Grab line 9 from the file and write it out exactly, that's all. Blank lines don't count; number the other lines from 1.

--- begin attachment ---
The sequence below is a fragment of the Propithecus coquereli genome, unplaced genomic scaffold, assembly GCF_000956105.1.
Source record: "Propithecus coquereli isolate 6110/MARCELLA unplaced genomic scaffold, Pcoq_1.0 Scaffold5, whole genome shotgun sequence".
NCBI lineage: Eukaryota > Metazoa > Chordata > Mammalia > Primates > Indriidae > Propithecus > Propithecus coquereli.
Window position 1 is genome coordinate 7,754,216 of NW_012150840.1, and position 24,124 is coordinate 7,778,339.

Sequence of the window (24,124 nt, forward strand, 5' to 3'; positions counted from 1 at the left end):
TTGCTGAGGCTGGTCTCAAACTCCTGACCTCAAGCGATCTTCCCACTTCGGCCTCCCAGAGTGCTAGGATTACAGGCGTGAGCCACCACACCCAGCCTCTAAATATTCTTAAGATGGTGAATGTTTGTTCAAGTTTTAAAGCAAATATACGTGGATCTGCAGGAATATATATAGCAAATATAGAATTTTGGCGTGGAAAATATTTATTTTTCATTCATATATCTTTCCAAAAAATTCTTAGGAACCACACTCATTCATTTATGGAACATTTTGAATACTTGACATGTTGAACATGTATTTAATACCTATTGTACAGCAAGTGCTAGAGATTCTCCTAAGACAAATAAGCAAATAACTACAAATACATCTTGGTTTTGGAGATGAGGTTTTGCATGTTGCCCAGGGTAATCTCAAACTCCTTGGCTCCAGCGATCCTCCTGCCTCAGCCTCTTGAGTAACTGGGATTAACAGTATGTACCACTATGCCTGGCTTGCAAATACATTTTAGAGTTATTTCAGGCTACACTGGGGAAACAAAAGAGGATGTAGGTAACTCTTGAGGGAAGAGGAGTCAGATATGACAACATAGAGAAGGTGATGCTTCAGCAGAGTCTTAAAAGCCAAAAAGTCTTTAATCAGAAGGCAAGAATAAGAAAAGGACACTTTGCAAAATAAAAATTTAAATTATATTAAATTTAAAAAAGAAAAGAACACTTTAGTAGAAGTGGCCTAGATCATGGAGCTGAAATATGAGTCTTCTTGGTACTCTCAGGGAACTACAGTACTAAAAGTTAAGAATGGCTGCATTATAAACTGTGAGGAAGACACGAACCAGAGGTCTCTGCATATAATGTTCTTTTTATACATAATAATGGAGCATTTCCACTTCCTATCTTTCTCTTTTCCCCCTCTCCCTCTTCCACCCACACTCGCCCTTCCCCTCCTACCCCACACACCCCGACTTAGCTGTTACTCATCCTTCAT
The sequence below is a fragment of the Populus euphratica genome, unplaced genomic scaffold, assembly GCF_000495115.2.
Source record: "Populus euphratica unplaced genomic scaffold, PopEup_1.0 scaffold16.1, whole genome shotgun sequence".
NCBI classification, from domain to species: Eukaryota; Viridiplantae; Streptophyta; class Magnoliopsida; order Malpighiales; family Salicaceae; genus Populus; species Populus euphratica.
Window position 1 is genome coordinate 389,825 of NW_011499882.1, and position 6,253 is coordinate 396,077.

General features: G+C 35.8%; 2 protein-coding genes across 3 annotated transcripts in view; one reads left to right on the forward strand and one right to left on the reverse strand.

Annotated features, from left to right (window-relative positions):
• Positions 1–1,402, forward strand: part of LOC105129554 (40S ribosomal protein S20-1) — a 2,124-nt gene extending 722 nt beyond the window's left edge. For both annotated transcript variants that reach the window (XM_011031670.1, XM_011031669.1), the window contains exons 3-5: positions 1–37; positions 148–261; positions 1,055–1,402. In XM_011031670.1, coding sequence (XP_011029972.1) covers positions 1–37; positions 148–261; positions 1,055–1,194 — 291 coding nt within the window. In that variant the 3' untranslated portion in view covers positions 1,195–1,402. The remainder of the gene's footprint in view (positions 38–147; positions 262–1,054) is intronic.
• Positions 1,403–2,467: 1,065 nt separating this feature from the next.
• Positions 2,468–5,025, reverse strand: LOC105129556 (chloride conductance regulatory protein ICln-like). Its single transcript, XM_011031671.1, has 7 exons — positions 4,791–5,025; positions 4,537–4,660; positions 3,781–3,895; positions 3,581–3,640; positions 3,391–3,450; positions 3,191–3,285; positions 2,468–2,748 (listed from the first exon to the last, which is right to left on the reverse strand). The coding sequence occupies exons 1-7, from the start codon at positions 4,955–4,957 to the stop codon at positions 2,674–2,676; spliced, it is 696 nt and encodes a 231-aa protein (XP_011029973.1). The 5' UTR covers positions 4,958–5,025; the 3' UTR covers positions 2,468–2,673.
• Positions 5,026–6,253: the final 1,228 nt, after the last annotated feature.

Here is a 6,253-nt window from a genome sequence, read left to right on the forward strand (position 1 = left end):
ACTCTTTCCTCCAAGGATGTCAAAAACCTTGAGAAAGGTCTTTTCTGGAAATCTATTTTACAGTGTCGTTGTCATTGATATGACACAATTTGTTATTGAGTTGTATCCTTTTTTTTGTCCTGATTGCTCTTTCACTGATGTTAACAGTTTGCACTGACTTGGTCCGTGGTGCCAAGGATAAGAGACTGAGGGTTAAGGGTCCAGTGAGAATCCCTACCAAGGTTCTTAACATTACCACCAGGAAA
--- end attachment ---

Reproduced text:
NCBI classification, from domain to species: Eukaryota; Viridiplantae; Streptophyta; class Magnoliopsida; order Malpighiales; family Salicaceae; genus Populus; species Populus euphratica.